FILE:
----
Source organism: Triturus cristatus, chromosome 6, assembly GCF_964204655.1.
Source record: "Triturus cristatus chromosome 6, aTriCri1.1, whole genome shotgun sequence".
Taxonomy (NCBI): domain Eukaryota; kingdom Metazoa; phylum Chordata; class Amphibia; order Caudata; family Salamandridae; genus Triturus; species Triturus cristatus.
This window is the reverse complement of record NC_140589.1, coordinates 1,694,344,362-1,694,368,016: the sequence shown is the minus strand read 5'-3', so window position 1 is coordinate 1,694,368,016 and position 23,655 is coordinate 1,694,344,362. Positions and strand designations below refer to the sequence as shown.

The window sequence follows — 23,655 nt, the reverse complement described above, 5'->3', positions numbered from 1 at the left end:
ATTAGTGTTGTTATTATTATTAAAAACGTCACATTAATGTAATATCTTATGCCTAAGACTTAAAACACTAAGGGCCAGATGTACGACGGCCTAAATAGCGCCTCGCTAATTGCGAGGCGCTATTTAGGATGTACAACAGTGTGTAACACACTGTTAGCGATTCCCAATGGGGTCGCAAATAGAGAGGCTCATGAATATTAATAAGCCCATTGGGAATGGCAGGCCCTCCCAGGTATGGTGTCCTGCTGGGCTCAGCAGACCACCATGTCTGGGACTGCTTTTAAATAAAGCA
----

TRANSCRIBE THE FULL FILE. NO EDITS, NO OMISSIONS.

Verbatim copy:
Source organism: Triturus cristatus, chromosome 6, assembly GCF_964204655.1.
Source record: "Triturus cristatus chromosome 6, aTriCri1.1, whole genome shotgun sequence".
Taxonomy (NCBI): domain Eukaryota; kingdom Metazoa; phylum Chordata; class Amphibia; order Caudata; family Salamandridae; genus Triturus; species Triturus cristatus.
This window is the reverse complement of record NC_140589.1, coordinates 1,694,344,362-1,694,368,016: the sequence shown is the minus strand read 5'-3', so window position 1 is coordinate 1,694,368,016 and position 23,655 is coordinate 1,694,344,362. Positions and strand designations below refer to the sequence as shown.

The window sequence follows — 23,655 nt, the reverse complement described above, 5'->3', positions numbered from 1 at the left end:
ATTAGTGTTGTTATTATTATTAAAAACGTCACATTAATGTAATATCTTATGCCTAAGACTTAAAACACTAAGGGCCAGATGTACGACGGCCTAAATAGCGCCTCGCTAATTGCGAGGCGCTATTTAGGATGTACAACAGTGTGTAACACACTGTTAGCGATTCCCAATGGGGTCGCAAATAGAGAGGCTCATGAATATTAATAAGCCCATTGGGAATGGCAGGCCCTCCCAGGTATGGTGTCCTGCTGGGCTCAGCAGACCACCATGTCTGGGACTGCTTTTAAATAAAGCA